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Thread: United Airlines warns of massive layoffs without federal aid

  1. #121
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    Re: United Airlines warns of massive layoffs without federal aid

    Quote Originally Posted by TU Curmudgeon View Post
    What you might find amusing is

    "The cost of operating a commercial aircraft can be broken down into two main categories: airborne cost and ground cost. The airborne costs are the actual costs of flying the aircraft; the ground costs are the cost of the airframe, engine maintenance, as well as airport and hangar expenses. Both are typically measured hourly and are broken down per mile. The cost per seat mile is the cost of flying one passenger one mile and is used to measure operating costs. The average cost per seat mile is around 7 to 8 cents for low cost carriers and 11 to 12 cents for network carriers.

    Labor and fuel are the largest expenses, accounting for about 12% of the total cost. On average, a pilot’s salary begins at $36,000 and caps around $196,000. The average fuel consumption per 100 kilometers is 3.035 liters (78.5 mpg) for turbo props, 3.126 liters (76.3 mpg) for regional jets, 2.405 liters (100.5 mpg) for short haul, 2.74 liters (86.8 mpg) for medium haul, and 2.959 (80.84 mpg) liters for long haul."
    [SOURCE]

    That means that since the air travel shortest distance between New York and Los Angeles is 2,451 miles, it costs the airlines $294.12 (at 12˘/mi) to fly a passenger that distance (and that is assuming that the aircraft is full). The cheapest seat that I could find was a JetBlue super economy one at $83.00 but the stipulations surrounding getting that fare make it more of a bait and switch than an actual price. The major airlines (including JetBlue) appear to have a common price of $249.00 as their "realistic" lowest fare.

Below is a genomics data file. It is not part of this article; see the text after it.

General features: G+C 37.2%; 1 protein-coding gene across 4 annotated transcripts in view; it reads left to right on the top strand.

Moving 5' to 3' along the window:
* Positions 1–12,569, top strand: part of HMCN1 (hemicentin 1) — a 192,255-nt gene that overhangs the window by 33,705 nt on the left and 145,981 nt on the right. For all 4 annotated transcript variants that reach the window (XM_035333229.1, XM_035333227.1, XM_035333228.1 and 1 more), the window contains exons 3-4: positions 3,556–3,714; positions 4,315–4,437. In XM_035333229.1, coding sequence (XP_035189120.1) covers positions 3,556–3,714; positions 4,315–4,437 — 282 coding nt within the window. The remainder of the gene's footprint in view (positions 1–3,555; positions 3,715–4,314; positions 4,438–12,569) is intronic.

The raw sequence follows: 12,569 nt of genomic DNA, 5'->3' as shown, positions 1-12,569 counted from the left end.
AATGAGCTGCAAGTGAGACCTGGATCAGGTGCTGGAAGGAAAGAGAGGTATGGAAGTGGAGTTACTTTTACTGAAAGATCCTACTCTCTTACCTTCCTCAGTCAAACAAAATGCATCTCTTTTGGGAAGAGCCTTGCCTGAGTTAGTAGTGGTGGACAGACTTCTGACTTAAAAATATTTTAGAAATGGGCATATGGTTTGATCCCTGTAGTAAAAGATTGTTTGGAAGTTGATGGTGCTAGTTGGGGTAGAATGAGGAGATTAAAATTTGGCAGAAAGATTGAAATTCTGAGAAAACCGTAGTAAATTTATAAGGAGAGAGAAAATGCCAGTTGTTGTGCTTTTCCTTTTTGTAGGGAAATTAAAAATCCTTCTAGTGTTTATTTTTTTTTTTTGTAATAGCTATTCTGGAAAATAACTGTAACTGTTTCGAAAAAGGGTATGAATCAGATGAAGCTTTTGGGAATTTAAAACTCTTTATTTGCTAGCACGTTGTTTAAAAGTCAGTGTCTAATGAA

If the aircraft is a 500 seater and is flying with only 100 passengers, then the cost per OCCUPIED passenger seat becomes 60˘/mi and that would mean that the "break even" fare would be $1,470.60. Now, a fare of $1,470.60 is obviously impractical, that means that the government is going to have to provide a subsidy of around $88,236 per flight just to ensure that Americans can fly from New York to Disneyland.
    Yes, having been in the aviation business my entire life, I know that the accountants have a field day in determining and attributing costs and revenue.

    In my old age, I would rather ride the train than the airlines, mainly because I can't stand the terminals post 911.

  2. #122
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    Re: United Airlines warns of massive layoffs without federal aid

    Quote Originally Posted by SouthernDemocrat View Post
    United Airlines warns of massive layoffs without federal aid

    Obviously our domestic airlines industry is going to require a pretty significant bailout if they are to survive this. However, we would be crazy not to put some conditions on it. For example, they should have to agree to do away with domestic baggage fees.
    Our downfall is our own creation. A complete economy collapses in a situation such as Covid-19 because for decades the rich have become wealthier, the top 10% owns just about everything. Boeing has been in financial distress and close to bankruptcy for years. They just took a 70 billion dollar loan that they aren't going to be able to pay back. But Boeing will get more of our tax dollars because they're 'too big to fail'. What makes them too big to fail? Boeing employs 135,000 people and possibly another 200,000 sub-contractors. So how do you ramp it up again if Boeing fails? Those 300k + people would collect their 26 weeks of unemployment then get in soup line that's a block long.


    Airlines are begging for a bailout, but they've used 96% of their cash flow on buybacks over the past 10 years. It highlights an ongoing controversy over how companies have been spending their money.


    Airlines are begging for a bailout, but they've used 96% of their cash flow on buybacks over the past 10 years. It highlights an ongoing controversy over how companies have been spending their money. | Markets Insider